The decrease of cell responsiveness to a persistent stimulus, usually termed desensitization, is a widespread biological phenomenon. The signaling by G protein-coupled receptors (GPCRs) is attenuated by a two-step mechanism: receptor phosphorylation by a specific kinase followed by arrestin binding to active phosphoreceptor. Arrestin binding terminates G protein-mediated signaling, tags GPCRs for internalization, and redirects signaling to other pathways via non-receptor binding partners (c-Src and MAP kinases, ubiquitin ligases, etc). Arrestins also interact with microtubules via the same interface that is involved in receptor binding and mobilize several signaling molecules to the cytoskeleton with different functional consequences. The main objective of this proposal is to elucidate the structural basis of arrestin function as an organizer of multi-protein signaling complexes in the cell. We hypothesize that the signaling capability of arrestin molecule is determined by its conformation. We propose to identify arrestin elements involved in receptor and microtubule binding and the nature of receptor- and microtubule-induced conformational changes in both non- visual arrestins that regulate their interactions with non-receptor partners: kinases c-Src, ERK2, JNK3, ubiquitin ligase Mdm2, etc. To this end, we propose to use site-directed mutagenesis, direct binding assay, site-directed spin labeling of arrestins and EPR spectroscopy, as well as functional assays in living cells. We also propose to use double spin-labeled arrestins and spin-labeled arrestins with spin-labeled model receptor, rhodopsin, to measure inter-spin distances in arrestin-receptor complex by conventional EPR and double electron-electron resonance (DEER) to obtain a working structural model of the complex. This information will set the stage for designing arrestin-based molecular tools for targeted manipulation of cellular signaling that can be used for experimental and therapeutic purposes.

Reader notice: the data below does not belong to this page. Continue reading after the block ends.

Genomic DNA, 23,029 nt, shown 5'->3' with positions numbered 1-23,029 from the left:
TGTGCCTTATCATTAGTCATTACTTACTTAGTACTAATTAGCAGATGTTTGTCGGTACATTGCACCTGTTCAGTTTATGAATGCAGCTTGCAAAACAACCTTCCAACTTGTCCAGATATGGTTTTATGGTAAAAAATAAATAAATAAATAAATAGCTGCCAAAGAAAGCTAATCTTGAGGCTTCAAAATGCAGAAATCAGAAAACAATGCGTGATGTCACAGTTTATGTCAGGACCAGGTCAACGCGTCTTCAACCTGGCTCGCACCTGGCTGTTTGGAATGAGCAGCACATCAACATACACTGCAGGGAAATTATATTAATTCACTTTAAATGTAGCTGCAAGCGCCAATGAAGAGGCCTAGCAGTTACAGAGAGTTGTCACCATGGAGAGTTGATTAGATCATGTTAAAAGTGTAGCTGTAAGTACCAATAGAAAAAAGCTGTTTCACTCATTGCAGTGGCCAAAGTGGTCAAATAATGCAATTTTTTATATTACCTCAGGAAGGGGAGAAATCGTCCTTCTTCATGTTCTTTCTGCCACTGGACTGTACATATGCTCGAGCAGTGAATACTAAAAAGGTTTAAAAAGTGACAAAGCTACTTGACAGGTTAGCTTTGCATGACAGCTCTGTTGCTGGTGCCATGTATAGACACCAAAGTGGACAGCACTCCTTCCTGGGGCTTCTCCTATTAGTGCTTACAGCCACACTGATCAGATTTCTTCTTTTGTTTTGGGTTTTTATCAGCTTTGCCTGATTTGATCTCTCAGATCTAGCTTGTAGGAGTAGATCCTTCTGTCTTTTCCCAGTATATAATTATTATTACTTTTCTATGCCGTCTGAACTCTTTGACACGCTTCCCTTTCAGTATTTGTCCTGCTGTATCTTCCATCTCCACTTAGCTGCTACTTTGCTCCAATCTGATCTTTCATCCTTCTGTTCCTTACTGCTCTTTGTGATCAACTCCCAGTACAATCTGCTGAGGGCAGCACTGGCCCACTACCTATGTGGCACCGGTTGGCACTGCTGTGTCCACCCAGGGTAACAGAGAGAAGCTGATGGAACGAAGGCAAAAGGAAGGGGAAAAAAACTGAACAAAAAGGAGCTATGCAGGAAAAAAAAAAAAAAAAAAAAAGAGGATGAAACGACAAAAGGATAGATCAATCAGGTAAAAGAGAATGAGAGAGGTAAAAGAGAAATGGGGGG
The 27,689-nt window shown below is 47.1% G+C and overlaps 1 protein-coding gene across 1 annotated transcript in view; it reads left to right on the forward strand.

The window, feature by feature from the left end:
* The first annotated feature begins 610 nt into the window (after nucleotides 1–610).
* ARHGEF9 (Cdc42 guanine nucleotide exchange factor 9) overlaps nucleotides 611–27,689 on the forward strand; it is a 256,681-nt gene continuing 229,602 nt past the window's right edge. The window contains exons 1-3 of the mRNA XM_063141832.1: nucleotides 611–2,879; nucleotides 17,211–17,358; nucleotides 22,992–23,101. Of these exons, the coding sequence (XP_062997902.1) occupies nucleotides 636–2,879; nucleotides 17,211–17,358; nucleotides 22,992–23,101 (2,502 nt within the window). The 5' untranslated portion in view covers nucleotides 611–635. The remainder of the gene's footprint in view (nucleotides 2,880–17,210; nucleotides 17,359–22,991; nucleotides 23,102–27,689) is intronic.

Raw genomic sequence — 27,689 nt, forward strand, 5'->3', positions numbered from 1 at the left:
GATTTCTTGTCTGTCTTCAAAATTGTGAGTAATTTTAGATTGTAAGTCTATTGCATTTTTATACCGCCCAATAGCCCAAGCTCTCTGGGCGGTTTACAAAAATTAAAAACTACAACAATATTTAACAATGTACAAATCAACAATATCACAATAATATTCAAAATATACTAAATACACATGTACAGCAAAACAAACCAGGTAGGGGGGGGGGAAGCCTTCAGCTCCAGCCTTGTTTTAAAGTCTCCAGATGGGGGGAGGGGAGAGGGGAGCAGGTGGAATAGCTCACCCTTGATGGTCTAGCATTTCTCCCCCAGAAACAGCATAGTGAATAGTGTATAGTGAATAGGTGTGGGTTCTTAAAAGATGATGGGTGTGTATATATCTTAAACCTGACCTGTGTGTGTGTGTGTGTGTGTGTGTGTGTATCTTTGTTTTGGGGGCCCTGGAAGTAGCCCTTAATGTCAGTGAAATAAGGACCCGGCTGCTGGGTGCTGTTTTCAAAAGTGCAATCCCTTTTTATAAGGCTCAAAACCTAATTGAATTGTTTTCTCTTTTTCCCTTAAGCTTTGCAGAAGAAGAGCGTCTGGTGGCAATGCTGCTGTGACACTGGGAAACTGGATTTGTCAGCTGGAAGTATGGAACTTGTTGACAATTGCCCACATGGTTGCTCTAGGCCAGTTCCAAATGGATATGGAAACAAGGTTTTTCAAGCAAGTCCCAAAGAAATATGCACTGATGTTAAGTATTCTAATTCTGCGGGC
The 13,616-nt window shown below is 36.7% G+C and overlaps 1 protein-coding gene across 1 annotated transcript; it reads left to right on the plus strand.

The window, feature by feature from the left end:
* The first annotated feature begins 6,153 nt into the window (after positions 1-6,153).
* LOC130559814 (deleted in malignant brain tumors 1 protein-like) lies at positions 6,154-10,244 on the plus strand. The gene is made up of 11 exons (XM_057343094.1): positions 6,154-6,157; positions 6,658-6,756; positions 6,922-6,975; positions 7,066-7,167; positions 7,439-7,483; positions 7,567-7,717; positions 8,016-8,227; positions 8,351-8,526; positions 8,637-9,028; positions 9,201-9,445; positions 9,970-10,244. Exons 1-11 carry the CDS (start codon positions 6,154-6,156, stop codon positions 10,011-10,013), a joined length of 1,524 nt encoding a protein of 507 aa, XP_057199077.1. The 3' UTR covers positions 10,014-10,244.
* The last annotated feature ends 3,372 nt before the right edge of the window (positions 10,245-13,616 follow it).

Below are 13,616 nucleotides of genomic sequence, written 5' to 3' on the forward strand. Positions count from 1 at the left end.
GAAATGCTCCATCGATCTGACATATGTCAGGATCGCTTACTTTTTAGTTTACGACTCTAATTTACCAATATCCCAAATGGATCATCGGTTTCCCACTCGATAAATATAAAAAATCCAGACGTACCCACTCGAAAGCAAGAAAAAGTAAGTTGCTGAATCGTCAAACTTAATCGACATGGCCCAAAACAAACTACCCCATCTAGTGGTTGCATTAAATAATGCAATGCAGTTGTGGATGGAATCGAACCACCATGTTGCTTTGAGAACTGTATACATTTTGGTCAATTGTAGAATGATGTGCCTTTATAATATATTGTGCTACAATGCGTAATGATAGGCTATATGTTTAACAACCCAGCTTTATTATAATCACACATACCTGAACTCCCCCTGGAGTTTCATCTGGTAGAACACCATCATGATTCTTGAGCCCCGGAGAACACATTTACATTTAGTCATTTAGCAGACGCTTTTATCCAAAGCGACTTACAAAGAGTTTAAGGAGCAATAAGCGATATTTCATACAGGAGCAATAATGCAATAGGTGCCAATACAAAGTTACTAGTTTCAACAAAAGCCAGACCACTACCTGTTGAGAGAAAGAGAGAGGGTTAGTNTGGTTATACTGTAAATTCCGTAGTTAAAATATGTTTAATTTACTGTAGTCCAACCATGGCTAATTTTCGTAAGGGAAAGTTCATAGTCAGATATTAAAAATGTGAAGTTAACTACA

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Arrestins are multi-functional adaptors that mobilize various signaling molecules to G protein-coupled receptors and microtubules with different functional consequences. The goal of this proposal is to elucidate the conformations of receptor-bound and microtubule-bound arrestins to understand how arrestin conformation affects its interactions with signaling proteins and the consequences of their binding. This information will set the stage for designing arrestin-based molecular tools for targeted manipulation of cellular signaling that can be used for experimental and therapeutic purposes.

National Institute of Health (NIH)
National Institute of General Medical Sciences (NIGMS)
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Biophysics of Neural Systems Study Section (BPNS)
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Dunsmore, Sarah
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Vanderbilt University Medical Center
Schools of Medicine
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